"The shoes will range in sizes from 36 to 46, becoming the fashion house’s most extensive size range to date."
We think they look amazing. We'd love to hear what you think!
Posted: 19 September 2022
Is the term ‘Cross-dresser’ out-dated in today’s society?
Before we can answer that question, some definitions may be useful.
Cross-dressing: is the act of wearing items of clothing not commonly associated with one's sex. Cross-dressing has been used for purposes of disguise, comfort, comedy, and self-expression in modern times and throughout history.
Almost every human society throughout history has had expected norms for each gender relating to style, colour, or type of clothing they are expected to wear, and likewise most societies have had a set of guidelines, views or even laws defining what type of clothing is appropriate for each gender.
The term "cross-dressing" refers to an action or a behaviour, without attributing or implying any specific causes or motives for that behaviour. Cross-dressing is not synonymous with being transgender.
Another term for cross-dressing is Transvestitism. Someone who engages in Cross-dressing/Transvestitism is called a Cross-dresser(CD)/Transvestite(TV), although the term Transvestite is now commonly considered outdated and disrespectful. The term Transvestite (often shortened to the slang term "Tranny") was historically used as a slur against people who wore clothes of the opposite sex. Cross-dresser is now a much more accepted term. Cross-dresser was coined by the transgender community.
MtF and FtM Cross-dresser: A man who dresses in women's clothing is a male to female (MtF) cross-dresser. a woman who dressing in men's clothing is a female to male (FtM) cross-dresser. For women, the term is seldom used and the wearing of trousers/pants/men's shirts is often discounted as cross-dressing. This is because in our current society, male clothing is often considered gender-neutral. Therefore when someone uses the term "cross-dresser", the focus shifts mainly towards a MtF cross-dresser.
With those definitions made, two additional points are important to recognise:
a). Cross-dressing as it relates to Transgender: Wearing clothes intended for the opposite sex does not mean that the person identifies as the opposite sex. It is different from being Transgender or Transsexual. When transgender people dress according to their gender identity it is not necessarily the same as cross-dressing.
It is important to know that a cross-dresser does not necessarily have body or gender dysphoria (gender dysphoria means feeling uncomfortable with their body and gender they were born with), they are perfectly happy with their gender assigned at birth and have no desire to change their sex, but simply enjoy being able to cross-dress from time to time. However, Transgender describes people who feel that their gender identity is different from their biological sex.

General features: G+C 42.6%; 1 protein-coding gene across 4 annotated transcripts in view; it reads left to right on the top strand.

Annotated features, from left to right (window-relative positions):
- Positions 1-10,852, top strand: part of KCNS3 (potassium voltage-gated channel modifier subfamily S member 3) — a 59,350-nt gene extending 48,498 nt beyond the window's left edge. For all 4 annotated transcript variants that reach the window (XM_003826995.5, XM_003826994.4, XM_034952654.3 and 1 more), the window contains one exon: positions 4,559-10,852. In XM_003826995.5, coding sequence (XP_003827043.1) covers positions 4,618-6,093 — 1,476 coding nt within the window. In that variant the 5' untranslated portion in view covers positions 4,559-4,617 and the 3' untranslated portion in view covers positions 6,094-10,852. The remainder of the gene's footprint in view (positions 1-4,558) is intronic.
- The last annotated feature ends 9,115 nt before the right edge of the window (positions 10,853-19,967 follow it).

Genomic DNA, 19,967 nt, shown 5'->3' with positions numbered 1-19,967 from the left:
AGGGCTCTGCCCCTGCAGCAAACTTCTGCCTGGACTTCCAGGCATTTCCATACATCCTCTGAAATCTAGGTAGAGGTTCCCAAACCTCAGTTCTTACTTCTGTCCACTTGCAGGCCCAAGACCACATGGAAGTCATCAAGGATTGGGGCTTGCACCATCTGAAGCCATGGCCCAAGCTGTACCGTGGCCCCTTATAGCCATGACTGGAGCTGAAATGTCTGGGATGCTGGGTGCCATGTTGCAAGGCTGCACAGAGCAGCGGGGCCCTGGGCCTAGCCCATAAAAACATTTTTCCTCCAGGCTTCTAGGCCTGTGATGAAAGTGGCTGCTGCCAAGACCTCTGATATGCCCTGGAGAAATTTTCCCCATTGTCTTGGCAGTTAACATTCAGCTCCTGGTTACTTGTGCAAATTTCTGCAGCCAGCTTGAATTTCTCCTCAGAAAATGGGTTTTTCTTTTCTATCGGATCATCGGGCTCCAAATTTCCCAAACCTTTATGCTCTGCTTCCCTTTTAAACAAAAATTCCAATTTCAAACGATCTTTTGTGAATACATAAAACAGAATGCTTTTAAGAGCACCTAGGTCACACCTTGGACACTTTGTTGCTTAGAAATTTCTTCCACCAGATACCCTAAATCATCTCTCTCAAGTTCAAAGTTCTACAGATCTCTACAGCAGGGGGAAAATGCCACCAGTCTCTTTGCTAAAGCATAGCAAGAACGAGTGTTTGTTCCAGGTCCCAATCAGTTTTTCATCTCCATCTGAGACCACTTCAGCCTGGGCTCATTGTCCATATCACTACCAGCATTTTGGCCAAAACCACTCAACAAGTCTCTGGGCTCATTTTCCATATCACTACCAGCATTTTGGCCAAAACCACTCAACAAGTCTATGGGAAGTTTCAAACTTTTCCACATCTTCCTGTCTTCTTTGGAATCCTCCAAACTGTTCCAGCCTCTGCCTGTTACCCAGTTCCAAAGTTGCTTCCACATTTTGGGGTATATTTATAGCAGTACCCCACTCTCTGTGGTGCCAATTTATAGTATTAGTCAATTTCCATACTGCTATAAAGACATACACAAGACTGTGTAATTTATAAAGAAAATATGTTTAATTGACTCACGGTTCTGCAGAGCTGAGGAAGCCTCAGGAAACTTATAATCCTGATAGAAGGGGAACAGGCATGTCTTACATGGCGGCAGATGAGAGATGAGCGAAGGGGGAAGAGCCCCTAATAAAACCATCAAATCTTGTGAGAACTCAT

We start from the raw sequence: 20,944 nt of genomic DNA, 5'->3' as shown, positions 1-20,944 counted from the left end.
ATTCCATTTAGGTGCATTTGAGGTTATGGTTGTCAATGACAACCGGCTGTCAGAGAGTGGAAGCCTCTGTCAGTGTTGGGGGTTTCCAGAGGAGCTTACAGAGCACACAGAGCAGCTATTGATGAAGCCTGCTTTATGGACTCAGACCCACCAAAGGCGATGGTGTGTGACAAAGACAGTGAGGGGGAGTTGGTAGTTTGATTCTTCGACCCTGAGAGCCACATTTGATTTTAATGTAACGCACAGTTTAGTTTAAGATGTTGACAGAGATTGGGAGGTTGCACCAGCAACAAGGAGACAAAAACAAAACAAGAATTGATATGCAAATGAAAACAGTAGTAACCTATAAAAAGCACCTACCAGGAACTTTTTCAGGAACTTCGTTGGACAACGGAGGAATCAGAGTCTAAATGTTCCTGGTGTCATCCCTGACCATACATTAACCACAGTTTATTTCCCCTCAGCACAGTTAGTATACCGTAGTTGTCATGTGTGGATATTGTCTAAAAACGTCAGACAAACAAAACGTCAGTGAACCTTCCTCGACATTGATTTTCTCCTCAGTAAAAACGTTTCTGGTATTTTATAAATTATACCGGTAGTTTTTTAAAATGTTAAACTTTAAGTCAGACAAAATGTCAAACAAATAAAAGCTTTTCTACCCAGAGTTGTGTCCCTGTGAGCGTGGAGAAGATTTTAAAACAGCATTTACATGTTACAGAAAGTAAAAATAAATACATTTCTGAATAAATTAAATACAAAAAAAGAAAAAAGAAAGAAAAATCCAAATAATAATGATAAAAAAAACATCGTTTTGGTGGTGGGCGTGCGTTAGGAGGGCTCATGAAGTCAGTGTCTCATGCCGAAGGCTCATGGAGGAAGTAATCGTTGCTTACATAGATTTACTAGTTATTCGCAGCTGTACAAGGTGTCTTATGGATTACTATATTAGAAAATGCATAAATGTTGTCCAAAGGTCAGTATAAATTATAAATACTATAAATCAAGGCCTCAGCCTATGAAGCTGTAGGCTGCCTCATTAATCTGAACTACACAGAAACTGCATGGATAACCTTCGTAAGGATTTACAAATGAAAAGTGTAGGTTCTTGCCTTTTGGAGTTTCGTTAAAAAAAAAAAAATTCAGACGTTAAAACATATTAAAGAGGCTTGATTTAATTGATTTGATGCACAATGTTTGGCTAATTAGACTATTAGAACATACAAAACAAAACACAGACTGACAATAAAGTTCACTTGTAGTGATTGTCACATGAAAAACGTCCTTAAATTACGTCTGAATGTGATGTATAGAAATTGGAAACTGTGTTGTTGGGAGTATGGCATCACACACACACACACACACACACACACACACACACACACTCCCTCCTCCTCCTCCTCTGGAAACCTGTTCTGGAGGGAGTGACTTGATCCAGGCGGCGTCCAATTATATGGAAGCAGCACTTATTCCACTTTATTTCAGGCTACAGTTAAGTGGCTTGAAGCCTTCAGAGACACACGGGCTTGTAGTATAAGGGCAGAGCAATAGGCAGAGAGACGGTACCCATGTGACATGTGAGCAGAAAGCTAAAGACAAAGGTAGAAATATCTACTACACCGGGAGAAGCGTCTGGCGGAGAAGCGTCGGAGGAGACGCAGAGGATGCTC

Most transgender people do not appreciate being called cross-dressers, and for good reason. As they are wearing clothes of their own gender identity they consider themselves, and should be considered by others as the gender they are dressing in. A Transgender woman wearing women's clothes is not a cross-dresser, nor is she a drag queen. She is just a woman. Similarly, a Transgender man, wearing men's clothes is not a cross-dresser, nor is he a drag king. He is just a man.
b). Cross-dressing as it relates to Drag: A cross-dresser should not be confused with drag queens/kings. Drag is a special form of performance art based on the act of cross-dressing. Drag queens are usually male performance artists who dress in female character. Drag Kings are mostly female performance artists who dress in male character.
Now, to get down to answering the question...
As gender refers to the socially constructed roles, behaviours, expressions and identities of girls, women, boys, men, and gender diverse people we can deconstruct that concept. While the term Cross-dresser works well for some people, as it has for years, for many others they do not feel that it works well for them. For non-binary or agender people (who don't identify with the gender binary of male & female) who want to wear certain clothes as part of their gender expression, feel that the term is obstructive and often offensive towards them. With the realisation that clothes have no gender, a skirt or a pair of trousers are essentially just coloured and textured fabric cut and sewn into a garment. The clothes know nothing of gender other than that assigned to them by their creator. The same, of course applies to shoes - high heels are not women's shoes... they are just high heels.